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In 1891, the first census of population to supply information on the Welsh language was undertaken. It showed that 54% of people in Wales could speak Welsh. By 1911, this figure had fallen to 40%.

Within the South Wales Coalfield, these figures were generally lower. For example, in Glamorgan in 1891, although 80% of the county's population was Welsh, only 49% spoke Welsh. This had fallen to 38% in 1911 with the Welsh speaking population being from the older age groups. Immigration from outside Wales into the Coalfield was a major factor in the decline of the number of people speaking the Welsh language. In 1911, more than half the population was born outside Wales or born to at least one non-Welsh parent. Even so, vast numbers of Welsh speakers from more rural parts of Wales moved to the South Wales Coalfield in search of work. Historians suggest that had this not happened, these people would have left Wales altogether and the Welsh Language would have faced a more marked decline. 

In the West Wales anthracite area of the South Wales Coalfield, the number of people speaking the Welsh language did not decline at the same rates as other parts of the coalfield: Welsh continued to be the language used in all aspects of life.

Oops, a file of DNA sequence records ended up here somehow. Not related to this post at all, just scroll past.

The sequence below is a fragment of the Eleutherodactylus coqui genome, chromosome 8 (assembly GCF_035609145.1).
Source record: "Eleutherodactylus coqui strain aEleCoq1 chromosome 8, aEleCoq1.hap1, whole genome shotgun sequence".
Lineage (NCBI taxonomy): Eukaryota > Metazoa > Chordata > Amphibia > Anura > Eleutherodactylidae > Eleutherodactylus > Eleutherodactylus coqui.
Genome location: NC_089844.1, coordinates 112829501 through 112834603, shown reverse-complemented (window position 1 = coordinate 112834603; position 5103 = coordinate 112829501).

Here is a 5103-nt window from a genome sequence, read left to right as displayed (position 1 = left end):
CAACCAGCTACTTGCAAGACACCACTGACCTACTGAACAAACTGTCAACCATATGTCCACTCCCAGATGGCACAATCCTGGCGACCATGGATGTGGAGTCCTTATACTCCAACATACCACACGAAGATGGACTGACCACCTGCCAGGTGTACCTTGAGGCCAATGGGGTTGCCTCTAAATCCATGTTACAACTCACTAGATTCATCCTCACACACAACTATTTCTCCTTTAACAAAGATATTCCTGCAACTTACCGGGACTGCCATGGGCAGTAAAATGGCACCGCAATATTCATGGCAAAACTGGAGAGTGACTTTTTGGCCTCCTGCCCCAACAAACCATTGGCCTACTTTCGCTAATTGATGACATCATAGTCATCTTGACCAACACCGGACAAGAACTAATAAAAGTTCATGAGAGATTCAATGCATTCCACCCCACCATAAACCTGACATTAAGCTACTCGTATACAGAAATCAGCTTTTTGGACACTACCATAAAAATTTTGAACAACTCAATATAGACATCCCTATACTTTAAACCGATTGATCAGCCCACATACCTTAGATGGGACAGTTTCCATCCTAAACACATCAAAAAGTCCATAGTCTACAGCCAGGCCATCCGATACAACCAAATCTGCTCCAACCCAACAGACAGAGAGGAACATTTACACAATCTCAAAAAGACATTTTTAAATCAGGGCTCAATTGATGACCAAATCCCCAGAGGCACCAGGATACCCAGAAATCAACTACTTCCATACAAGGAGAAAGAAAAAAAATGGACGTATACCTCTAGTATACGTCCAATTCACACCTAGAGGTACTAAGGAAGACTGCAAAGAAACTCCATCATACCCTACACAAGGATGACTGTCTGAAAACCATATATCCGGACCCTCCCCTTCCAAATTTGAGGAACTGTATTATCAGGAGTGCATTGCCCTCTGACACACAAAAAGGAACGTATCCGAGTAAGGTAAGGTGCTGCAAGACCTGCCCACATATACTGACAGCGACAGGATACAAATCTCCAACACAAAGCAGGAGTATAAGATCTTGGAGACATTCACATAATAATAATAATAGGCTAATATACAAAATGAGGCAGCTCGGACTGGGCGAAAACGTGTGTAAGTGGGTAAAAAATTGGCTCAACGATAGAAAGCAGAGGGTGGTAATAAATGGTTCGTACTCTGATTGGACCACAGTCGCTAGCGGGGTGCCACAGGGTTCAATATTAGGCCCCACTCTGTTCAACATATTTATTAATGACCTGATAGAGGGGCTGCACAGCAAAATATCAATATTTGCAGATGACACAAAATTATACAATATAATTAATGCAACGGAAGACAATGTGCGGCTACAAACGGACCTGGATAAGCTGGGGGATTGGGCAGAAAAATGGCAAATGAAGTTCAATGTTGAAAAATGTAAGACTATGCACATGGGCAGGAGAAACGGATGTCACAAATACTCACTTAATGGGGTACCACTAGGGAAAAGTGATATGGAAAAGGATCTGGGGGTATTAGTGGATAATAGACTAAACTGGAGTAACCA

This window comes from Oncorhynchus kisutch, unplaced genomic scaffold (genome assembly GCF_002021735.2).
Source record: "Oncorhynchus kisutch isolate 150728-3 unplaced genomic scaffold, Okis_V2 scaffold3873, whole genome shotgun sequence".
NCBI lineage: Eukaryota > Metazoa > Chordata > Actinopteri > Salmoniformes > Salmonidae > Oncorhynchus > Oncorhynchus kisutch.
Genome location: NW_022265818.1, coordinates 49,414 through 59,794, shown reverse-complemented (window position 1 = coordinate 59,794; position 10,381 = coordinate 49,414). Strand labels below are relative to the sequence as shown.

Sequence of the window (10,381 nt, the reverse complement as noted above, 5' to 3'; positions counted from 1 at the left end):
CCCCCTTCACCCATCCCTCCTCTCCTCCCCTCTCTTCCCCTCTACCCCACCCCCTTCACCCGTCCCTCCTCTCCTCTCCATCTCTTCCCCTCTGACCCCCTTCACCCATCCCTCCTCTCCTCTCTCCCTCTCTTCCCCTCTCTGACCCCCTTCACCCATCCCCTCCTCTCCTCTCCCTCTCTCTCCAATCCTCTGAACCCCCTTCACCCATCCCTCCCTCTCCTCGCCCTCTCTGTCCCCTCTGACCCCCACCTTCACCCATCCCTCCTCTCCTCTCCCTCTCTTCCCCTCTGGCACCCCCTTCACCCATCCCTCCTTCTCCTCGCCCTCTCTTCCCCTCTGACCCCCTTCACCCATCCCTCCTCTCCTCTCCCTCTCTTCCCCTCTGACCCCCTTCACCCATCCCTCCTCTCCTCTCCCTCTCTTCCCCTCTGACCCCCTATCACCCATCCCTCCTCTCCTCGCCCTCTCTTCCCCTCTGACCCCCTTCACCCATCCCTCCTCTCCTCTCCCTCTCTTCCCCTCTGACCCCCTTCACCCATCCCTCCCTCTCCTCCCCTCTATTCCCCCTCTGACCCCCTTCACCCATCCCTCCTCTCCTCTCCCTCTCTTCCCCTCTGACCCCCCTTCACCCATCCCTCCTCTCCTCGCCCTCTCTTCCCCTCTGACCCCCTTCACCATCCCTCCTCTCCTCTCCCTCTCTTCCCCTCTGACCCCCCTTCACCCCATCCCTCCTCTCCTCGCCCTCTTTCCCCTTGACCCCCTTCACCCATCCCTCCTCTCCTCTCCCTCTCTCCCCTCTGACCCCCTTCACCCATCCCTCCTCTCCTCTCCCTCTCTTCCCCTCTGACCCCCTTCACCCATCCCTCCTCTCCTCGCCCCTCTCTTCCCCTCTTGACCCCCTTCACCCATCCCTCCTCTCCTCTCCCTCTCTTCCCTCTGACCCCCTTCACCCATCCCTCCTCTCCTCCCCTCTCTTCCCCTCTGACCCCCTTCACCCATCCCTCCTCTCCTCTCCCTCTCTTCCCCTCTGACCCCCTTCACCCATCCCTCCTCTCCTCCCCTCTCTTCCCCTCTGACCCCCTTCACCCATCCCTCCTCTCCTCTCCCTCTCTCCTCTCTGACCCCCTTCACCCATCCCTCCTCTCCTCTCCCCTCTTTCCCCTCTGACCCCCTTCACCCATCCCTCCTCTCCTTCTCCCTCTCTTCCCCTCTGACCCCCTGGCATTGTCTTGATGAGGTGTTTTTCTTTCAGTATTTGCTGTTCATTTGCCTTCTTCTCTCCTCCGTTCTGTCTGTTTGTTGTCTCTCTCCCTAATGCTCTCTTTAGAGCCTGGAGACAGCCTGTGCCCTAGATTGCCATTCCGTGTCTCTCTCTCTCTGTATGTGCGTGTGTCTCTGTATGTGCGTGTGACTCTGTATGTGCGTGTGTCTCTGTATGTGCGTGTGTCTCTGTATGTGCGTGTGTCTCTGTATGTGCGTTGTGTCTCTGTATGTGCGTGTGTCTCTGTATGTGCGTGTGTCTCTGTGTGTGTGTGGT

Davies, Janet. The Welsh Language. (Cardiff, 1993).

Hume, Ian and Pryce, W.T.R. (Eds) The Welsh and their country: selected readings in the social sciences. (Gomer Press, 1986).

Jenkins, H. Geraint. Language and Community in the nineteenth century . (Cardiff, 1998).

Jenkins, H. Geraint. The Welsh Language before the Industrial Revolution. (Cardiff, 1997).

Jones, Dot. Statistical evidence relating to the Welsh Language 1801-1911. (Cardiff, 1998).

Morgan, Gerald. The dragon`s tongue: the fortunes of the Welsh Language. (Cardiff, 1966).

All items listed in the further reading are available for consultation in either the South Wales Miners’ Library or the Library and Information Centre, University of Wales Swansea. Click here to link to the library catalogue. 


 Ymgyrchu! The Welsh Language Society and Welsh Language Act.



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